Northland, New Zealand

Content Writers, Copy This – Ten Tips to Take from Creative Writing

Content Writers, Copy This – Ten Tips to Take from Creative Writing

 

By Michael Botur

 

I’m a freelancer/contractor working from Whangarei, Northland as a professional writer of, well, whatever pays – blogs, newsletters, websites, interviews, advertorials etc. I also do a lot of unpaid creative writing, usually at night- putting out short story collections, opinion columns novels, performance poetry and the like.

The people I work with by day tend to have nothing to do with the people I work at night.

Partly that’s because of the culture, worldview and audience of the professionals versus the dabblers.

However, here are ten tips which the pros can take from the amateurs to get better word stories.

 

  1. Looking Away Pays.

We all have blind spots in which we are convinced we read words on the page which sometimes aren’t there.

Tip: Have a quick break from the words, then change the font to something plain like Courier (very large size) so you’re looking at your words with fresh eyes and lots of white space.

 

  1. Checking A Name In Time Saves Nine

Never assume you know the spelling of a name which hasn’t been definitively spelled for you by an authoritative source. Tip: If it’s possible to write somebody’s name on paper and show it to their face so they approve it, that’s ideal; or look at their email address, if available.

 

  1. Have Your Computer Monitor At Eye Level

You don’t want to associate writing with discomfort. That could put you off the job. Tip: have your head up to one metre back from your screen. Hunching over your laptop is easy and convenient, but can make you feel cramped.

 

  1. Things which may seem obvious to you might not be obvious to your audience

Don’t forget to specify a person’s position, proper full name etc. In most pieces of writing, the who/what/where/why/when/how may seem self-evident to you, but perhaps not to the audience.  Tip: Professor? Doctor? Associate Professor Dr? Check the conventions of where the subject works to see if the person’s name is actually Dr _______ . And did you know hospital surgeons typically are Mrs/Mr instead of Dr? I find that weird…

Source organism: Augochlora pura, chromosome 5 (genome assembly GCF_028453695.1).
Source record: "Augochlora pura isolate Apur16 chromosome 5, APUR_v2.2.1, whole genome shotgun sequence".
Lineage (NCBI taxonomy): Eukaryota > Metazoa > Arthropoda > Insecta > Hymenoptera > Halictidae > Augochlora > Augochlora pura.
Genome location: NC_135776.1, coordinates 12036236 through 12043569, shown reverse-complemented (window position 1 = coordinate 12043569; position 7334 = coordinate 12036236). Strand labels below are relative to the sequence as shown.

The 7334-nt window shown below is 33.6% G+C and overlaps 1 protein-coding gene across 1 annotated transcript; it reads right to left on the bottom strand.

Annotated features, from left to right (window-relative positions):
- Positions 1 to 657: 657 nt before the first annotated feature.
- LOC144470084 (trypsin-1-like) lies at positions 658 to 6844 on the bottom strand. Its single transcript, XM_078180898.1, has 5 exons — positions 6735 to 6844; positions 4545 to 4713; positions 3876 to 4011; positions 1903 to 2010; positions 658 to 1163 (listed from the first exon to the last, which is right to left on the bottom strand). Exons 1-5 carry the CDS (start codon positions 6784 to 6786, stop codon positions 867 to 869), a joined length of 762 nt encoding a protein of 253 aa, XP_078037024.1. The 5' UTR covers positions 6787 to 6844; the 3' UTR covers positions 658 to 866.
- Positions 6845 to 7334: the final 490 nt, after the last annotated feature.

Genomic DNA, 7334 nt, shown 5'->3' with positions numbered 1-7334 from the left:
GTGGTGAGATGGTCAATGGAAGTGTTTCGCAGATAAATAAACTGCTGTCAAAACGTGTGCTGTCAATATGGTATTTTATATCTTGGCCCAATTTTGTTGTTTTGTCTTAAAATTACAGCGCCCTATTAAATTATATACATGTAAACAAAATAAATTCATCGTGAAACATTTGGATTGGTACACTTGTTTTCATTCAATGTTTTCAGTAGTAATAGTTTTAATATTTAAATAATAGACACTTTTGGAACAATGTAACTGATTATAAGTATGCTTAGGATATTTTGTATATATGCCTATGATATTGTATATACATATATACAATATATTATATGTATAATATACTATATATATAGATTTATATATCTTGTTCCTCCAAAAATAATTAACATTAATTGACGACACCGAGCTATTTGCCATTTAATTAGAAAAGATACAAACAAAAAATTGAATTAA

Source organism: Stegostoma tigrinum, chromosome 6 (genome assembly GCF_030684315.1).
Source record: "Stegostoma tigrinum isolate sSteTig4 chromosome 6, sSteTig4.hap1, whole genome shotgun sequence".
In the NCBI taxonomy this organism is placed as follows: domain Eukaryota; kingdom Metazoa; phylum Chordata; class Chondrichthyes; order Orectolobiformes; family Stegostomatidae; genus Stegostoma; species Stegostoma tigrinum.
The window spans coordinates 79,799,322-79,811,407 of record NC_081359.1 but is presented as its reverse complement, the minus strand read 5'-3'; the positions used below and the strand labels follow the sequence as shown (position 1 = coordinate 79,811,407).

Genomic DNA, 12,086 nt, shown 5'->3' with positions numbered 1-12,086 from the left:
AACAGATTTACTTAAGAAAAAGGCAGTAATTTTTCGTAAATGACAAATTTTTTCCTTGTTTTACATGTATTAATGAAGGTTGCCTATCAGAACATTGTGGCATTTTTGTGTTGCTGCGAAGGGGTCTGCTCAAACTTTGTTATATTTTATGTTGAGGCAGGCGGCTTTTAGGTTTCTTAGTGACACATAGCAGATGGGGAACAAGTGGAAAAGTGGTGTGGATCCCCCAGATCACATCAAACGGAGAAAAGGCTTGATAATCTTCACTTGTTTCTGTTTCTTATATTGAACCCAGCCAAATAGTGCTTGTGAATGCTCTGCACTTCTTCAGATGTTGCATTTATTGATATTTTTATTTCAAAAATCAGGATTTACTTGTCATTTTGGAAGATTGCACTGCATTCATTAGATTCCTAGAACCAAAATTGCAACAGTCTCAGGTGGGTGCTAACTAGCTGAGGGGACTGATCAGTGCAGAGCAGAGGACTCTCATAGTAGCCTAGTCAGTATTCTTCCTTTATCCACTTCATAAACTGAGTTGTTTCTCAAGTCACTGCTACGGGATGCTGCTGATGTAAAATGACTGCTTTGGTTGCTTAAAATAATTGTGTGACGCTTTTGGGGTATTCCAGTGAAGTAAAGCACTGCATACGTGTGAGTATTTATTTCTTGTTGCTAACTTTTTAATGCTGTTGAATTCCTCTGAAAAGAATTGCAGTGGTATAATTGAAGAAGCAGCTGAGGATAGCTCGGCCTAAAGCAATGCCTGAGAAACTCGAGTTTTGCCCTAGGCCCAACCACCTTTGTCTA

1. Hit The Save Button Frequently

Obsessive, yes, but valuable. I was taught ‘Jesus Saves, and so should you’ back in 2008 and I’ve only lost two files since then (both terrifying events, seared into my memory). I don’t trust auto-save to be quick enough to capture everything on Microsoft Office. The cloud is better.

 

  1. Trust The Instructions, Not Your Feelings

Once you feel you have completed what you were assigned to write, park it – then don’t trust your feeling. Go back to the brief and look for those little things the client asked for which may seem fussy, but can be a big deal for the client. Check again to see if when you set out to write your piece you were supposed to

  • Stick to a certain word count
  • Write it in a particular font
  • Include images, logos, watermarks etc
  • SEO instructions – like specific hyperlinking, headings and bullet point instructions
  • Double-check what byline is supposed to be on the piece (I have a bad habit of occasionally putting my own name on a client’s work, or vice versa).

 

  1. Make Your Title Captivating and Distinctive

The best titles for a fiction piece should be lifted out of the work itself.  The best title for a content needs to tie in with SEO instructions. Often the copywriter should make the title a call to action or a question eg. ‘What is essential car maintenance for autumn?’

 

  1. The Best Writing Is Done Early In The Morning

You cannot create optimal work in the evening, no matter what urgency is placed on you. At the very least, try and space your drafts by a number of hours. Do a night draft then a morning draft. Tip: Draft firstly on the screen, then print a version to read, then do a final on-screen draft in a different font before sending.

 

  1. Write With The Door Closed; Edit With The Door Open

This means the first draft should be created with 100% concentration; then the final edit can be done while there are distractions in the background. This latter is a test of the readability of the words. If the words resonate despite distractions, you’ll know you’ve written something strong. Tip: Read the words aloud if you don’t trust your own eyes.

 

  1. Cut ‘That’ Out

Desperately need to trim a few words to get your 300 character Twitter announcement down to 280 characters?  The word ‘that’ is often redundant – so change a phrase like ‘Ms Akenisi said that it would be released on Monday’ to ‘Ms Akenisi said it would be released on Monday.’

Tip: Finding it difficult to know where to chop words out? Usually start hacking at the first paragraph, as this is the place you have probably ‘warmed up’ and wasted words with ‘throat clearing.’

 

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